Sunday Big Note — Listening Session #20

I was first introduced to the music of Astor Piazzolla on a trip to Buenos Aires, Argentina, back in 2005. Almost instantly, I realized that I had stumbled upon something incredibly powerful. Filled with melancholy, and while rooted firmly in the traditional Argentine tango genre, Piazzolla’s work is at the same time intensely influenced by North-American jazz and modern classical music. As with Frank Zappa, Astor Piazzolla’s music defies categorization.

But don’t take my word for it. To follow are some of my favorite Piazzolla tracks. There are close to no Piazzolla “field recordings”, so the tracks you’re about to hear have admittedly been culled from a variety of official releases.

Primavera Porteña
[audio:SBN_20110327_01 Primavera portena.mp3]

Divertimento 9
[audio:SBN_20110327_02 Divertimento 9.mp3]

En Las Sombras
[audio:SBN_20110327_03 En las sombras.mp3]

Loca Bohemia
[audio:SBN_20110327_04 Loca Bohemia.mp3]

Buenos Aires Hora Cero
[audio:SBN_20110327_05 Buenos Aires Hora Cero.mp3]

Verano Porteño
[audio:SBN_20110327_06 Verano Porteno.mp3]

Fuga 9
[audio:SBN_20110327_07 Fuga 9.mp3]

Deus Xango
[audio:SBN_20110327_08 Deus Xango.mp3]

Aire de Buenos Aires
[audio:SBN_20110327_09 Aire De Buenos Aires.mp3]

Mi Refugio
[audio:SBN_20110327_10 Mi refugio.mp3]

If you liked anything of what you just heard, may I suggest you have a look at what the iTunes store has to offer. Also be sure to check out the official Piazzolla homepage.

5 thoughts on “Sunday Big Note — Listening Session #20”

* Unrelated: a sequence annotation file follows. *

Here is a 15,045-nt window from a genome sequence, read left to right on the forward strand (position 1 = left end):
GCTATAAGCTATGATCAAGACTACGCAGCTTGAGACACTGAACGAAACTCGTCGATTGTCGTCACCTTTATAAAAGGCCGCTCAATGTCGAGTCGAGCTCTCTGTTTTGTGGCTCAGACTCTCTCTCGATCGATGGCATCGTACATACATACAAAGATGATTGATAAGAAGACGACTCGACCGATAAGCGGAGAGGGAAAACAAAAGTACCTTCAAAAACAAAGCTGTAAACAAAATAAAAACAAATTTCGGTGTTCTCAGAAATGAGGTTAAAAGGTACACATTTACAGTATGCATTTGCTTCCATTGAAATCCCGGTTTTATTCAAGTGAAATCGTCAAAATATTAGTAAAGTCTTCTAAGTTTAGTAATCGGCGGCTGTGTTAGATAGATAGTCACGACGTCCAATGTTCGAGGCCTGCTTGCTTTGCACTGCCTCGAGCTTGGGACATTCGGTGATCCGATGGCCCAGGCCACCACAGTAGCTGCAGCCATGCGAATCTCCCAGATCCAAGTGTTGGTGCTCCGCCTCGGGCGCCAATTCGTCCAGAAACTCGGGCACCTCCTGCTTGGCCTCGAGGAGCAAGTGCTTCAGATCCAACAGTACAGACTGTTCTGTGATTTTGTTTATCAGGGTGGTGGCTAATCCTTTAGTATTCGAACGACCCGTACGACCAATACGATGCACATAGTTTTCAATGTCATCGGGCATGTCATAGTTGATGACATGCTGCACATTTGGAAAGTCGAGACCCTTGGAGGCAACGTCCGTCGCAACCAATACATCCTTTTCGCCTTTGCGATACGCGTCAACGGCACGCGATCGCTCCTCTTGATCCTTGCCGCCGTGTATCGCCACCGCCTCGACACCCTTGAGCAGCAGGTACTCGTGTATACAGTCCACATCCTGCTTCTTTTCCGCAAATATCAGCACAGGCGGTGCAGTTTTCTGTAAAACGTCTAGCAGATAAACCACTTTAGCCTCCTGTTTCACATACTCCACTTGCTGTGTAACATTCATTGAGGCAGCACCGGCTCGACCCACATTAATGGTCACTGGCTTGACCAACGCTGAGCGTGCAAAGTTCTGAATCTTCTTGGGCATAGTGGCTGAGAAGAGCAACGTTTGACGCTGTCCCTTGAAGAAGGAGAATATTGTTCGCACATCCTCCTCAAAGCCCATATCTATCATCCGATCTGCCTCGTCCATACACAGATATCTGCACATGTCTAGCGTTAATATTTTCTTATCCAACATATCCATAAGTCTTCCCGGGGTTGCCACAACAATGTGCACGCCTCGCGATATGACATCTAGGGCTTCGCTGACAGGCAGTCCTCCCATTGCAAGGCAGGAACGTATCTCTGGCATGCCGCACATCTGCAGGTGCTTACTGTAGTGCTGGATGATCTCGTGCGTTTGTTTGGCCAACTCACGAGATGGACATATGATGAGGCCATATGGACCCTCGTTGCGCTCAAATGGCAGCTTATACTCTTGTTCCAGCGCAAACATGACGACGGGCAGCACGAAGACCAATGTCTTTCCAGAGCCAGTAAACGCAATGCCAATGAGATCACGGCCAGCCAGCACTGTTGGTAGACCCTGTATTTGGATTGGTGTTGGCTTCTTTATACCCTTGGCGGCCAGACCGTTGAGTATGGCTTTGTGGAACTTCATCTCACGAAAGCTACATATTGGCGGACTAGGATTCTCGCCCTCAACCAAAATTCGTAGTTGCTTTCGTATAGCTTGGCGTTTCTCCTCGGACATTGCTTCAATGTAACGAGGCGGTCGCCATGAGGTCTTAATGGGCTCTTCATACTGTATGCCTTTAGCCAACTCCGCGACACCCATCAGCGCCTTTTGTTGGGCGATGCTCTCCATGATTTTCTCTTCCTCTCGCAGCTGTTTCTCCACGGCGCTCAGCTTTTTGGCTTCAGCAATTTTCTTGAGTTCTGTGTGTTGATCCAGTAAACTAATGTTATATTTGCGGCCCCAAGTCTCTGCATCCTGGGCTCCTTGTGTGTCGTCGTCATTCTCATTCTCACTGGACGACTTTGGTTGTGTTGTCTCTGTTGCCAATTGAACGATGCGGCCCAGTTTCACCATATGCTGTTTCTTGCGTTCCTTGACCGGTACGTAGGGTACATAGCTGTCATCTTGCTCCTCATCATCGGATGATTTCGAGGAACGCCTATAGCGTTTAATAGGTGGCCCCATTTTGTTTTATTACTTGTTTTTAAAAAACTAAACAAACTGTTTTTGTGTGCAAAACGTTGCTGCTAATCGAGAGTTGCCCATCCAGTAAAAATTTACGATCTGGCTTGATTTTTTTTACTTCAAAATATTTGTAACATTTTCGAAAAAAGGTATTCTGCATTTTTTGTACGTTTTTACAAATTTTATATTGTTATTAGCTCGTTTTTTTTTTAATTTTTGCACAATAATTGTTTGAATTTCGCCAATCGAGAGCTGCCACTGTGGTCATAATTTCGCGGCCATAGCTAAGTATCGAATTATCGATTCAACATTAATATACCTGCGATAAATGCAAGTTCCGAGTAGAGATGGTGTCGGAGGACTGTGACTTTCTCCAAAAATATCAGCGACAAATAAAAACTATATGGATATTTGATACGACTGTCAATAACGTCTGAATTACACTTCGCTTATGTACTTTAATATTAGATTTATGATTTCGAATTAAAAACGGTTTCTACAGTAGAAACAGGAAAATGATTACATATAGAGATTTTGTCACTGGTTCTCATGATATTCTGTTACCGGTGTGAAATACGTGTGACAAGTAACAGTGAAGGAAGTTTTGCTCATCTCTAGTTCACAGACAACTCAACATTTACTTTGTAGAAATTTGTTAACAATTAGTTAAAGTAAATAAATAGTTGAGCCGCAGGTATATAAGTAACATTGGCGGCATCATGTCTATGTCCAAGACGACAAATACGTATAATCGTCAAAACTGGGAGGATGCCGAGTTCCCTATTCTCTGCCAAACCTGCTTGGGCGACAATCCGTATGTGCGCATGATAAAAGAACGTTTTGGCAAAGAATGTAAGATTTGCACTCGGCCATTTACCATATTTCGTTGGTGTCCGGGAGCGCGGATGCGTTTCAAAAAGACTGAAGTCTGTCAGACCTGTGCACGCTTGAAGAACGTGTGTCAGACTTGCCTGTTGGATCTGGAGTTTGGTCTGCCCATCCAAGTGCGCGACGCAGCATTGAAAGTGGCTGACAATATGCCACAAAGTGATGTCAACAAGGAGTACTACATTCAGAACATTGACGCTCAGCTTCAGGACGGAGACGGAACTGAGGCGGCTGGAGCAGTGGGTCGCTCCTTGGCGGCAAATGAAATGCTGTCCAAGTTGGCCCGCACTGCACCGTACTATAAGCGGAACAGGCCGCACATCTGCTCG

1. Nice post. Thanks. I’ve been fascinated with Piazzolla’s music for many years. In my analysis there are three 20th century composers with similar characteristics: Piazzolla, Mingus and Zappa. Of course their actual music couldn’t be more different. But all three thought of themselves as serious composers although they didn’t get much credit from the establishment. All three were players who led their own ensembles for many years. That’s where they were able to shape their best music and where they made many recordings. And all three wanted opportunities to write for orchestral ensembles but not many chances came along.

  2. [quote comment=”27459″]All three were players who led their own ensembles for many years.[/quote]
    Yes, David, that’s a main and important similarity to me, too! Composers playing an instrument, playing in their own ensemles – I wish more composres like this would be (btw I saw Steve Reich on stage too, playing a part of “Drumming” a few years ago)

  3. Guitarist Al Di Meola is very influenced by Piazzolla. His original “World Sinfonia” group, with contemporary bandoneon master Dino Saluzzi and percussionist Arto Tuncboyacian, was built around Piazzolla compositions. Check out the original “World Sinfonia” recording, and also “Live in London”. Also “Di Meola Plays Piazzolla”. There are other “World Sinfonia” recordings, including a brand new one. Still good, but not Piazzolla focused.

  4. I’ve commented on the links between FZ and AP music on this very site, three years ago ( This time I’d like to add, FWIW, that last month I did an interview (on ocassion of what would have been AP’s 90th birthday) with Pablo Ziegler, pianist of Piazzolla’s last quintet (1978-88). I asked him if Astor liked FZ’s music and his answer was “Of course!”

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